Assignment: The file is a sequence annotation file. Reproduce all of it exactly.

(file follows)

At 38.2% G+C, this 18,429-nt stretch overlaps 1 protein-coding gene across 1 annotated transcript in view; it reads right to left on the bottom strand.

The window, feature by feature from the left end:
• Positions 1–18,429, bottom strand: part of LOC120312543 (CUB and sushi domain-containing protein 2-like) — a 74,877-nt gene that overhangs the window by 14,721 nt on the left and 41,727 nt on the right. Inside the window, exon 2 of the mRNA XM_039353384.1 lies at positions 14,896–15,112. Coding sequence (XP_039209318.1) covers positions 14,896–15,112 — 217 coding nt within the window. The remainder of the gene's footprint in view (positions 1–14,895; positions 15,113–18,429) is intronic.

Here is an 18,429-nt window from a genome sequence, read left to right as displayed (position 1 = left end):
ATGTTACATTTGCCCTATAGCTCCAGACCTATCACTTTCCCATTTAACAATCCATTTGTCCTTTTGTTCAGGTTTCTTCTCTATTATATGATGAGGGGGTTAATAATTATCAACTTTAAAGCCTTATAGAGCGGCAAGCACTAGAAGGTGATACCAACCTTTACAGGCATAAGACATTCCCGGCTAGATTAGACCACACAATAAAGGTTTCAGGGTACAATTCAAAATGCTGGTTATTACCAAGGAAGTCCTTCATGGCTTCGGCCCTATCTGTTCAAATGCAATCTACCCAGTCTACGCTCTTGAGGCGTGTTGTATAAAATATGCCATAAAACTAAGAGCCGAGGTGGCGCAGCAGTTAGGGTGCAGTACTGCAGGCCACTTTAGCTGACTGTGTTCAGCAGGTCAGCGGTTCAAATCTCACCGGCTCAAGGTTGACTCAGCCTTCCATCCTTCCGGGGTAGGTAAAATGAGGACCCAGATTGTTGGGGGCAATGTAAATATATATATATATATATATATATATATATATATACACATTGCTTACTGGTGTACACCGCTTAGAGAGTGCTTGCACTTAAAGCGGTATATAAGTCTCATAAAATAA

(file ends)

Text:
At 38.2% G+C, this 18,429-nt stretch overlaps 1 protein-coding gene across 1 annotated transcript in view; it reads right to left on the bottom strand.

The window, feature by feature from the left end:
• Positions 1–18,429, bottom strand: part of LOC120312543 (CUB and sushi domain-containing protein 2-like) — a 74,877-nt gene that overhangs the window by 14,721 nt on the left and 41,727 nt on the right. Inside the window, exon 2 of the mRNA XM_039353384.1 lies at positions 14,896–15,112. Coding sequence (XP_039209318.1) covers positions 14,896–15,112 — 217 coding nt within the window. The remainder of the gene's footprint in view (positions 1–14,895; positions 15,113–18,429) is intronic.

Here is an 18,429-nt window from a genome sequence, read left to right as displayed (position 1 = left end):
ATGTTACATTTGCCCTATAGCTCCAGACCTATCACTTTCCCATTTAACAATCCATTTGTCCTTTTGTTCAGGTTTCTTCTCTATTATATGATGAGGGGGTTAATAATTATCAACTTTAAAGCCTTATAGAGCGGCAAGCACTAGAAGGTGATACCAACCTTTACAGGCATAAGACATTCCCGGCTAGATTAGACCACACAATAAAGGTTTCAGGGTACAATTCAAAATGCTGGTTATTACCAAGGAAGTCCTTCATGGCTTCGGCCCTATCTGTTCAAATGCAATCTACCCAGTCTACGCTCTTGAGGCGTGTTGTATAAAATATGCCATAAAACTAAGAGCCGAGGTGGCGCAGCAGTTAGGGTGCAGTACTGCAGGCCACTTTAGCTGACTGTGTTCAGCAGGTCAGCGGTTCAAATCTCACCGGCTCAAGGTTGACTCAGCCTTCCATCCTTCCGGGGTAGGTAAAATGAGGACCCAGATTGTTGGGGGCAATGTAAATATATATATATATATATATATATATATATATATACACATTGCTTACTGGTGTACACCGCTTAGAGAGTGCTTGCACTTAAAGCGGTATATAAGTCTCATAAAATAA